We know how and why implants successfully fuse to bone, but making the crowns (the parts of the teeth that attach to them) look real is another matter. That is where art really meets science. What drives the result is how the tooth or crown shape actually emerges through the gums, and the ability to identically match the color to the adjacent teeth. What follows are some of the predictive factors and criteria for success that dentists involved in implant dentistry have learned through evidence based research, clinical practice and experience over the years.
The Bone Sets The Tone
The first factor is that there needs to be an adequate volume of bone and gum, in the right position to anchor or support a tooth implant. This means that when a tooth is lost, the remaining bone of the tooth socket has to be managed delicately so as to retain as much bone as possible, avoiding the natural tendency of the socket to collapse and resorb (melt away). This can be done by:
* Minimizing trauma during tooth removal, especially important if an immediate implant is to be placed the same day with a temporary crown;
* Using “bone grafting” materials and techniques to minimize resorption;
* Rebuilding bone where lost with regenerative surgical techniques.
These techniques allow an implant to be optimally positioned in order to place a crown in perfect position.
Believe it or not the second factor is the amount of bone on the adjacent tooth/teeth. Maintaining a normal volume and height of bone attached to the adjacent teeth actually controls the height of the “papillae,” the little pink triangles of tissue that fill the spaces in the areas beneath where the teeth contact each other. If bone is lost on either side of an implant against a natural tooth, there is no guarantee that the papillae (those small, pink triangle of gum tissue between teeth) will regenerate fully, leading to what we dentists refer to as “black hole disease.”
Tissue Is The Issue
The third factor to consider is the genetic tissue type you are born with. It is a lot more difficult to achieve a great result with genetically thin tissue than it is with thicker tissue types. Think of the gingival tissues like a curtain, the thicker the curtain, the more wear and shrink resistant it will be. Thin tissues are more delicate to work with surgically, tending to recede, and are more see-through, making it difficult to hide the metal of an underlying implant or other implant crown materials. Thicker gum tissues are more robust and resilient, easier to work with surgically, and hide more.
“Emergence Profile” — From Bud Into Flower
The seamless transition from implant into exact tooth replica is almost akin to the transformation of a bud into a flower — it involves the way the crown, which attaches to the implant seemingly emerges through the gum tissue, exactly like a natural tooth. This “emergence profile” involves both the implant shape and how far it is placed below the bone and gum tissues relative to the adjacent teeth. This is dependent upon good planning, surgical experience and skill during dental implant placement, allowing space for the “emergence profile” to be developed.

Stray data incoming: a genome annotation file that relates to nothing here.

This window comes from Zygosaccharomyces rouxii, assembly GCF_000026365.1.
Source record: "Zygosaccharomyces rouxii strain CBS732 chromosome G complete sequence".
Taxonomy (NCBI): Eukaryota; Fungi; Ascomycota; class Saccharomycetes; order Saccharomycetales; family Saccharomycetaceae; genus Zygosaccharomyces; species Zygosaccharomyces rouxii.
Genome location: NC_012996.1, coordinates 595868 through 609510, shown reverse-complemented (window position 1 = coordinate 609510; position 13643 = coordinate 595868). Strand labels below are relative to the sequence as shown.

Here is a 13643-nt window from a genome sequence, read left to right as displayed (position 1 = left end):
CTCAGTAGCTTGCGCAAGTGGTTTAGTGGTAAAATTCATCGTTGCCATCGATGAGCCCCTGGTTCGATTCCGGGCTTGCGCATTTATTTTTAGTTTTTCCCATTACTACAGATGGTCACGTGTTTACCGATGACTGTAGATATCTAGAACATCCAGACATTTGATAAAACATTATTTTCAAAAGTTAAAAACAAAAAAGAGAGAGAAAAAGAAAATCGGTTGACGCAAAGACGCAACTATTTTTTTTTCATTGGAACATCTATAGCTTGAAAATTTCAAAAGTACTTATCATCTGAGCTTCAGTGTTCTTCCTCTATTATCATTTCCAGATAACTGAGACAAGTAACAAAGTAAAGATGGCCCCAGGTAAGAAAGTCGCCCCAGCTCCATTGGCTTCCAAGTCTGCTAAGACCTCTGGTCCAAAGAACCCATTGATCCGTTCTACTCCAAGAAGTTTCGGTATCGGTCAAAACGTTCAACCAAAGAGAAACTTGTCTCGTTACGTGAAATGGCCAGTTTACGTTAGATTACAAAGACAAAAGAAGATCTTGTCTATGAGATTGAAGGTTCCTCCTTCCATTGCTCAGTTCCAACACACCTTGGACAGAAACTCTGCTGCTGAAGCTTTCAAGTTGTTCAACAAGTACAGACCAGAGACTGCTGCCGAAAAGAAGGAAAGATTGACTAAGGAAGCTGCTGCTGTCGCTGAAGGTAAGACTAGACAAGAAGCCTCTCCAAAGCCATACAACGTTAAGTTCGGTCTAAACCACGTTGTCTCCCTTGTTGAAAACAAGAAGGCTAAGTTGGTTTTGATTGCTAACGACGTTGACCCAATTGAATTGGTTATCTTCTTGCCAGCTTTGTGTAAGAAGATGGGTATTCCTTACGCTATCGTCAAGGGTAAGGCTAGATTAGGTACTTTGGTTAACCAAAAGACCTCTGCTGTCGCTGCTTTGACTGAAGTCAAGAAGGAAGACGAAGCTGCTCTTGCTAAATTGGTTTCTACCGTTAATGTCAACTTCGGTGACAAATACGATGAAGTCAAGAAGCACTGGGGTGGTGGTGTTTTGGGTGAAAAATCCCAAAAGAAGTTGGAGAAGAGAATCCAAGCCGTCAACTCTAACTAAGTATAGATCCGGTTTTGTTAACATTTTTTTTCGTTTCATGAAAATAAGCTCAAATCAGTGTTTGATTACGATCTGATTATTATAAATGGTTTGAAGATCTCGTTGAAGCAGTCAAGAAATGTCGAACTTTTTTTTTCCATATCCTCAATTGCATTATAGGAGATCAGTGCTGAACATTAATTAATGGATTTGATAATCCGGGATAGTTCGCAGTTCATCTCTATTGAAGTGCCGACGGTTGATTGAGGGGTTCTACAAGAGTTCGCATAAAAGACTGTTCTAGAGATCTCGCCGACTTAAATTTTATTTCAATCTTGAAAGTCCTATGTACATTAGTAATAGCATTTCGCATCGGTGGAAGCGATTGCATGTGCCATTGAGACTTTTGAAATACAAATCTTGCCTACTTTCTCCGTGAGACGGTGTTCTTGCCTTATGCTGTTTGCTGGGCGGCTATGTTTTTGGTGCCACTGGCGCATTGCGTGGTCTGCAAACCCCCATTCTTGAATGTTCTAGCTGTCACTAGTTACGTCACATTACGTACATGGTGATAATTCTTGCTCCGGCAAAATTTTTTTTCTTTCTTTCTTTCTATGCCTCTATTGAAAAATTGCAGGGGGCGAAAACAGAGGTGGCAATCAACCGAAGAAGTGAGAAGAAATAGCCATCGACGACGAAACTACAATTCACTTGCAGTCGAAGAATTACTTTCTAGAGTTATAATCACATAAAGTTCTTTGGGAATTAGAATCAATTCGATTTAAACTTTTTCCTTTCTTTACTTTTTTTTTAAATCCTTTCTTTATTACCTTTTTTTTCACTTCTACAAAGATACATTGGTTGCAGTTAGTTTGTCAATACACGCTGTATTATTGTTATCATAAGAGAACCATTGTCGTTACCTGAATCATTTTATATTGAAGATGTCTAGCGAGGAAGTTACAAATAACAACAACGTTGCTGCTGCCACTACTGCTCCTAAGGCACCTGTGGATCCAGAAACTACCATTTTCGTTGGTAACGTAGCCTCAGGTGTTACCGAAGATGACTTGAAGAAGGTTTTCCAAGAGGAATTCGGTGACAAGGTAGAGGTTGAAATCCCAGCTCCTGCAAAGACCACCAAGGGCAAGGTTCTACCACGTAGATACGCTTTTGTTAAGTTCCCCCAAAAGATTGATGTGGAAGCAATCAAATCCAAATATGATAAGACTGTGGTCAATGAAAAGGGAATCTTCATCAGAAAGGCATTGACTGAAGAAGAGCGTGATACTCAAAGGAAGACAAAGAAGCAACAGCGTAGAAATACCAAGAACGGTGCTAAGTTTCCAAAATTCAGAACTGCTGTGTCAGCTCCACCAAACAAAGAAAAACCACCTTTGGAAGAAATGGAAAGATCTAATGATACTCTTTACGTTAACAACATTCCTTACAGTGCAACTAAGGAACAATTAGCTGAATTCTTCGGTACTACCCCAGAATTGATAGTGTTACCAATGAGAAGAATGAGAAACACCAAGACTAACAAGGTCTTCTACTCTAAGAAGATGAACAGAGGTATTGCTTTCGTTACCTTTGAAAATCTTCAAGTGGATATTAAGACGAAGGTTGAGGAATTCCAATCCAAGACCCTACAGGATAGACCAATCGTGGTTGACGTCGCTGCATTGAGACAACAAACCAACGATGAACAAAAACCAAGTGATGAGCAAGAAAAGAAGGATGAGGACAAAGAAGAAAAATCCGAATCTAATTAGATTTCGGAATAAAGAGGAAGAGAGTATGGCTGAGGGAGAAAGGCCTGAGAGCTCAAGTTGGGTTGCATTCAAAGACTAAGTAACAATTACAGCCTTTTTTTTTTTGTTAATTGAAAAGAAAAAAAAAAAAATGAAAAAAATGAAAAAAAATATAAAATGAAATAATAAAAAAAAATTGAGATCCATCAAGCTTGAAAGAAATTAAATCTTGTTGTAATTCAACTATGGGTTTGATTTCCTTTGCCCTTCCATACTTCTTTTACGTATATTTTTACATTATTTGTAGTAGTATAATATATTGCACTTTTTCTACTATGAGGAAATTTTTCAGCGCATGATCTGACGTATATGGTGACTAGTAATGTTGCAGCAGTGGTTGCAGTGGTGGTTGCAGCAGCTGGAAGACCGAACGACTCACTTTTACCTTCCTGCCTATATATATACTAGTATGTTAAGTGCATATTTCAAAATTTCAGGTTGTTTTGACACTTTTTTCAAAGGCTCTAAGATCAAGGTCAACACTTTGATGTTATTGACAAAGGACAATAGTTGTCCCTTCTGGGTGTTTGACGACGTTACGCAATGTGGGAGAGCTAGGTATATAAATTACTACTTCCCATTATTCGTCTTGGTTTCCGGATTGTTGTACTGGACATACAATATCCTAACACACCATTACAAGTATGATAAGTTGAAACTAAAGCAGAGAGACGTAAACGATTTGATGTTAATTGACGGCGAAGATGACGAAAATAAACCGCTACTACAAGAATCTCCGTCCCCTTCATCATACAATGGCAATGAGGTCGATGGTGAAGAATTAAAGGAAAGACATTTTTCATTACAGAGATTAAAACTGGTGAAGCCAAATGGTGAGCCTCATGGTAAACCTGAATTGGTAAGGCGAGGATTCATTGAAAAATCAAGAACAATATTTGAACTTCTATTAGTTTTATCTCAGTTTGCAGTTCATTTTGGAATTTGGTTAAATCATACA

Work Out The Final — In The Temporary
Where aesthetics is of paramount importance as in the front of the mouth, a customized temporary crown acts as a template or blueprint for a final crown. This allows several of the criteria for success to be worked out ahead of time, including: color, shape and regeneration of papillae. This includes compatibility with the gum tissues and smile line, speech, and biting function. Choice of crown materials, color matching, even the dental laboratory technician — are all mechanical and artistic ingredients that go into the mix before baking this particular pie, and lead to good matching of the implant supported crown to adjacent natural teeth. These factors in and of themselves demand their own skill sets, expertise and experience to achieve optimal success.
Implant to Tooth Versus Implant to Implant
The picture changes when it comes to placing implants next to implants, in addition to adjacent teeth. The distance between the implants and the shape and size of the implants then become even more critical, and in fact it may not be possible to completely regenerate natural looking papillae between the implants relative to the natural teeth.
All Things Considered
There are in fact many more factors to consider in this special situation, but this consultation gives you a flavor for the variety. Good surgical manipulation (in the best sense of the word), experience and skill are all pre-requisites for great implant aesthetics in the most critical places, in the smile line or “aesthetic zone.” As with most of the endeavors discussed, pre-surgical assessment, diagnosis, and team planning (surgeon placing the implant, restorative dentist and laboratory technician making the crown), all go into both the planning and realization of success.